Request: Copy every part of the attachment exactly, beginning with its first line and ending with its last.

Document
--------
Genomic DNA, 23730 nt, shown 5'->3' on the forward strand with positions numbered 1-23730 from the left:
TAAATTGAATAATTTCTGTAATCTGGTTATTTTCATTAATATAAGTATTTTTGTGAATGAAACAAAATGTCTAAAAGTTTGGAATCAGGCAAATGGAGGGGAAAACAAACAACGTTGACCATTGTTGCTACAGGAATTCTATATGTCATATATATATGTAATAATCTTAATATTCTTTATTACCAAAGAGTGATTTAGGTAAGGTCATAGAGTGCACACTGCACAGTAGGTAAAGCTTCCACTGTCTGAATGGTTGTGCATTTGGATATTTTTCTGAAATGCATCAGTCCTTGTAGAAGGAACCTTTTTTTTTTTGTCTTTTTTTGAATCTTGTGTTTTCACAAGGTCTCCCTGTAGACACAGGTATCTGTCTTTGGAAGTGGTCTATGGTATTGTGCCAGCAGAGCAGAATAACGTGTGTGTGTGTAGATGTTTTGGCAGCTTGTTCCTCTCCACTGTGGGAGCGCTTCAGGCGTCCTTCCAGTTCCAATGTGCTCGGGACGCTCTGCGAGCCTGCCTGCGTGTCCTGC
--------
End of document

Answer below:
Genomic DNA, 23730 nt, shown 5'->3' on the forward strand with positions numbered 1-23730 from the left:
TAAATTGAATAATTTCTGTAATCTGGTTATTTTCATTAATATAAGTATTTTTGTGAATGAAACAAAATGTCTAAAAGTTTGGAATCAGGCAAATGGAGGGGAAAACAAACAACGTTGACCATTGTTGCTACAGGAATTCTATATGTCATATATATATGTAATAATCTTAATATTCTTTATTACCAAAGAGTGATTTAGGTAAGGTCATAGAGTGCACACTGCACAGTAGGTAAAGCTTCCACTGTCTGAATGGTTGTGCATTTGGATATTTTTCTGAAATGCATCAGTCCTTGTAGAAGGAACCTTTTTTTTTTTGTCTTTTTTTGAATCTTGTGTTTTCACAAGGTCTCCCTGTAGACACAGGTATCTGTCTTTGGAAGTGGTCTATGGTATTGTGCCAGCAGAGCAGAATAACGTGTGTGTGTGTAGATGTTTTGGCAGCTTGTTCCTCTCCACTGTGGGAGCGCTTCAGGCGTCCTTCCAGTTCCAATGTGCTCGGGACGCTCTGCGAGCCTGCCTGCGTGTCCTGC